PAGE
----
Affirmative Action, Unintentional Racial Biases, and Intergroup Relations


  • John F. Dovidio,

    Corresponding author
    1. Colgate University
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      JOHN DOVIDIO is Professor of Psychology and Director of the Division of University Studies at Colgate University. He received his Ph.D. from the University of Delaware in 1977. His research interests are in stereotyping, prejudice, and discrimination; social power and nonverbal communication; and altruism and helping. With co-author Samuel L. Gaertner, he received the 1985 Gordon Allport Intergroup Relations Prize for their work on aversive racism. Dr. Dovidio is currently Editor of the Personality and Social Psychology Bulletin and a member of SPSSI Council.

  • Samuel L. Gaertner

    1. University of Delaware
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      SAMUEL L. GAERTNER is Professor of Psychology at the University of Delaware. He received his Ph.D. from the City University of New York, Graduate Center in 1970. Currently he is examining a strategy for reducing intergroup bias that involves inducing the members of two groups to conceive themselves as one, more inclusive group rather than as two completely separate groups. He is a member of SPSSI Council as well as of the editorial boards of the Journal of Personality and Social Psychology and of the Personality and Social Psychology Bulletin.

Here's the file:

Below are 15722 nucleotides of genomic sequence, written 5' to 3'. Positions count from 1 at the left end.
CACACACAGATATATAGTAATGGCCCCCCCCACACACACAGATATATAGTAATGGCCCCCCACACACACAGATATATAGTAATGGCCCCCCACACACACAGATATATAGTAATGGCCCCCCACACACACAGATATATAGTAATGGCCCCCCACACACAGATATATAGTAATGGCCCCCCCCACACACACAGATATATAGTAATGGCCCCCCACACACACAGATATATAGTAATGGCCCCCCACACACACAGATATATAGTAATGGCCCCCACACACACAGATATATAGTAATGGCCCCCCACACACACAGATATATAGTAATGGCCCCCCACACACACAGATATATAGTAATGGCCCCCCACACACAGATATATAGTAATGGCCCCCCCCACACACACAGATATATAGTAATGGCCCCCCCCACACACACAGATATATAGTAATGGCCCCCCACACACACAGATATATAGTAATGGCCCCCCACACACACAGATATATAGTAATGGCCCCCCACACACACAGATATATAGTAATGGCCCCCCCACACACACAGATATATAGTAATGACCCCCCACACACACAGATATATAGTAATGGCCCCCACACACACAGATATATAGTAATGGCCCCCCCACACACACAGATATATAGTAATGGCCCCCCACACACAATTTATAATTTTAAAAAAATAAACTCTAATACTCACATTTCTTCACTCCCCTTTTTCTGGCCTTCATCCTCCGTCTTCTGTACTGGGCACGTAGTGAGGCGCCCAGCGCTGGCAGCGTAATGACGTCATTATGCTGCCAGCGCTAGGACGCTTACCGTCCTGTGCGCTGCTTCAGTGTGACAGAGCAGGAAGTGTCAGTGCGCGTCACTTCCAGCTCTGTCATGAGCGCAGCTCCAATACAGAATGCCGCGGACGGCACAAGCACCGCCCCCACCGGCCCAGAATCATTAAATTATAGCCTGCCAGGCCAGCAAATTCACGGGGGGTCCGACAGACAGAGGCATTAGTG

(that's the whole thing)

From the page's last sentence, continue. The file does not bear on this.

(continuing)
Department of Psychology, Colgate University, Hamilton, NY 13346. Electronic mail may be sent via Internet to JDOVIDIO@CENTER.COLGATE.EDU.


This paper examines whether affirmative action is still needed, investigates why it may be needed in terms of contemporary racial attitudes, and considers ways of reducing intergroup conflict and tension surrounding this issue. Although the nature of contemporary bias is more subtle than traditional forms, this unintentional bias can produce barriers to the employment and advancement of well-qualified members of historically disadvantaged groups, as well as resistance to affirmative action. Nevertheless, affirmative action policies may address contemporary biases more effectively than passive equal employment opportunity policies because they emphasize outcomes rather than intentions, provide unambiguous standards of behavior, and establish monitoring systems that insure accountability. Strategies for improving intergroup relations and reducing intergroup conflict associated with this issue are considered.